The cod moratorium has only added to
Newfoundland’s already bleak economic prospects.
The province’s May unemployment rate of 19.7 per cent towered above the national average of 11.4 per cent. The Atlantic Provinces Economic Council predicts that the Newfoundland economy will grow by a mere 1.3 per cent this year, compared to the three-percent growth projection for the Canadian economy as a whole.
In response to those grim numbers, Premier Clyde Wells’s Liberal government continues to look for ways to wean the provincial economy from its dependence on the fisheries and such energy megaprojects as the Churchill Falls hydroelectric development and the long-promised exploitation of the offshore Hibernia oilfield. In a sweeping strategic plan unveiled last year, the Wells government identified homegrown entrepreneurs as among the province’s potential economic saviors. The plan also detailed opportunities for profit from the manufacturing, tourism, culture and high-technology
sectors. Still, many experts question just how far the province will be able to stray from its roots in the fishery. Concludes economist Locke: “Making Newfoundland some sort of high-tech centre is just wishful thinking.”
Meantime, the fishermen of Bonavista and other outports wait for the cod, and a measure of prosperity, to return. But halfway through the two-year suspension of cod fishing the prognosis is discouraging. “All the information I have shows that the fish stock is still being further and further depleted rather than growing,” says Leslie Harris, chairman of an independent panel that reported to the federal government in 1990 on the state of the northern cod. Last week, Crosbie himself cautioned that the cod fishery might not be reopened until the late 1990s. The fisheries minister would not commit Ottawa to future assistance programs if the moratorium continues, but urged those displaced by the crisis to take advantage of training and educational programs now.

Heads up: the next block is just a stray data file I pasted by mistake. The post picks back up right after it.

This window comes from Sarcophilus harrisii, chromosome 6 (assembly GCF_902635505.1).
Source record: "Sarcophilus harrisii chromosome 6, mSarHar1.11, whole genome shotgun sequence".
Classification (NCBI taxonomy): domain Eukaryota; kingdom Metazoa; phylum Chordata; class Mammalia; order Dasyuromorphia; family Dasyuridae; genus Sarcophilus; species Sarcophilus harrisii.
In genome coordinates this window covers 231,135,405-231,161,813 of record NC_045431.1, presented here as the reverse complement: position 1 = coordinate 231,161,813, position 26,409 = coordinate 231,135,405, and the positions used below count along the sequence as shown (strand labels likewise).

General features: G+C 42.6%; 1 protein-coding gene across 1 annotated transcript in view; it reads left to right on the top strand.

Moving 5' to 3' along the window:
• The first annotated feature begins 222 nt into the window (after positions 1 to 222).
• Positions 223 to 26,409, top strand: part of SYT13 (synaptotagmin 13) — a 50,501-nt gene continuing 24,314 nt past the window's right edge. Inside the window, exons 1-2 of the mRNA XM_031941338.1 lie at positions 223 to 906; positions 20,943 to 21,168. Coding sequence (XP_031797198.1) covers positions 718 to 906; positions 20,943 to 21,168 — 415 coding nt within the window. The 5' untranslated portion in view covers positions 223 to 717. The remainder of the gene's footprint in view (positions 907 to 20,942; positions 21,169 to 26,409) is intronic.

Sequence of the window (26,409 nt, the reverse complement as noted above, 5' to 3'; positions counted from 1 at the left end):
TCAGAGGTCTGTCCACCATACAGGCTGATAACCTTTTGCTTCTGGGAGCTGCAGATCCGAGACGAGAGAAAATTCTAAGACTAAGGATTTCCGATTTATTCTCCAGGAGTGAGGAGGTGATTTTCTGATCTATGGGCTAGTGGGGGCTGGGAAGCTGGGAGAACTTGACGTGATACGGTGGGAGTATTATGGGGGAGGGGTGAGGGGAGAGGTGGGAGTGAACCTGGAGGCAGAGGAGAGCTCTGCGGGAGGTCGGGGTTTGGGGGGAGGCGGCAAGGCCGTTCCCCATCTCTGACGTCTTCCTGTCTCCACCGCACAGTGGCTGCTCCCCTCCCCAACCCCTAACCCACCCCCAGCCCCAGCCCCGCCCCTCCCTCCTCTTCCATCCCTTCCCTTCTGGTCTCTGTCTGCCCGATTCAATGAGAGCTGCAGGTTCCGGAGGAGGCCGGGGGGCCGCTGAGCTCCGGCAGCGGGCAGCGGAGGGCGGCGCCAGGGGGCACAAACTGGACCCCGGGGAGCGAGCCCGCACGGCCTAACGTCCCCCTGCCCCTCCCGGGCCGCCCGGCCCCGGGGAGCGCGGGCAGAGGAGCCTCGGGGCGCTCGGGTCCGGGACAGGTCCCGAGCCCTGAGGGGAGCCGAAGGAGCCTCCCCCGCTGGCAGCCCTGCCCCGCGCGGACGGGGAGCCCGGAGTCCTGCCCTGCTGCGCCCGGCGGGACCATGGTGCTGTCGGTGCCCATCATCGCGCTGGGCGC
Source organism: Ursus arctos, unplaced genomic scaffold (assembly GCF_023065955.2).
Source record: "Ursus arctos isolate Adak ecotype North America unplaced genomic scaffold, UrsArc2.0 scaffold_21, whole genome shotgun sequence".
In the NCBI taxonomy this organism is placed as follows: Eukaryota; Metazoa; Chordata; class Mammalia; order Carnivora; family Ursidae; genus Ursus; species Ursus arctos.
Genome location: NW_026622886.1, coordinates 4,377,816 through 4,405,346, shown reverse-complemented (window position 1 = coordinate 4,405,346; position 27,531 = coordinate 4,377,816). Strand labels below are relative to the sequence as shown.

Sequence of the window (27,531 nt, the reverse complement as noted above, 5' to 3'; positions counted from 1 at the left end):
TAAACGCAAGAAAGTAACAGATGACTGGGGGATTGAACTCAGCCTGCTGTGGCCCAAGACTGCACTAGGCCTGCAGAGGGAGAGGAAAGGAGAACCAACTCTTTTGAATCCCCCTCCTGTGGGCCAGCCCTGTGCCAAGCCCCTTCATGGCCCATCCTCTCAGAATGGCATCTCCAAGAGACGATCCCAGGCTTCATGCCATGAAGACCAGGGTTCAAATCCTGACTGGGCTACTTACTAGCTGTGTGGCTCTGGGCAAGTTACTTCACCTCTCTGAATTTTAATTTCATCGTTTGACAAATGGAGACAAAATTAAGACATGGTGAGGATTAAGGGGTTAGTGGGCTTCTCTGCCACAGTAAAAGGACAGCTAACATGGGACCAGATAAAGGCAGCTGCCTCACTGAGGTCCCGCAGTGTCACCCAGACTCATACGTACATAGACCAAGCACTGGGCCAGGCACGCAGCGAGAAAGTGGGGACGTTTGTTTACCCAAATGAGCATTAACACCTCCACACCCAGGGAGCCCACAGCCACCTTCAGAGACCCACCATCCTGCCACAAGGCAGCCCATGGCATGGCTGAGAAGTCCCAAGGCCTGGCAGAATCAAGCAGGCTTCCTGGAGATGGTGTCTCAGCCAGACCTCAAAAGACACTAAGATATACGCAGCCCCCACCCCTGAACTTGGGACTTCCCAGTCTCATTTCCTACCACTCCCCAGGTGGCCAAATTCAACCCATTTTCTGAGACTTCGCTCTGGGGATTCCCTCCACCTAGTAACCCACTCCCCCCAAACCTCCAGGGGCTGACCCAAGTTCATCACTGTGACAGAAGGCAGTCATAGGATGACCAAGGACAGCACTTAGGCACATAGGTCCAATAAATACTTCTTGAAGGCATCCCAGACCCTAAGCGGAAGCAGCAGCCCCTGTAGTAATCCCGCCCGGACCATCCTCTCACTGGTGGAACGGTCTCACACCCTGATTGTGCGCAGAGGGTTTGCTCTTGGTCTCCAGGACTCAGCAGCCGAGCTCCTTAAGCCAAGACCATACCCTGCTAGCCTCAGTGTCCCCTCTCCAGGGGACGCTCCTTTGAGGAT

If the pessimists are correct, fewer Newfoundlanders will be singing one of the province’s traditional folksongs, which includes the line, “There’s lots of fish in Bonavist’ Harbor.” Meanwhile, on the wharfs and in the fishing sheds, the anger and betrayal that Newfoundland fishermen felt when the moratorium was announced last July has largely subsided. In its place there is a sense of resignation, tempered with a hint of the undying optimism that has sustained Newfoundlanders through centuries of hardship. “I know there’s fish out there somewhere,” declares Archibald Butler, 76, who has been fishing for 60 years from Bonavista. For Butler, and countless like him, the real question is whether the cod will ever return in great enough numbers to allow his sons and grandsons to pursue the only way of life that he has ever known.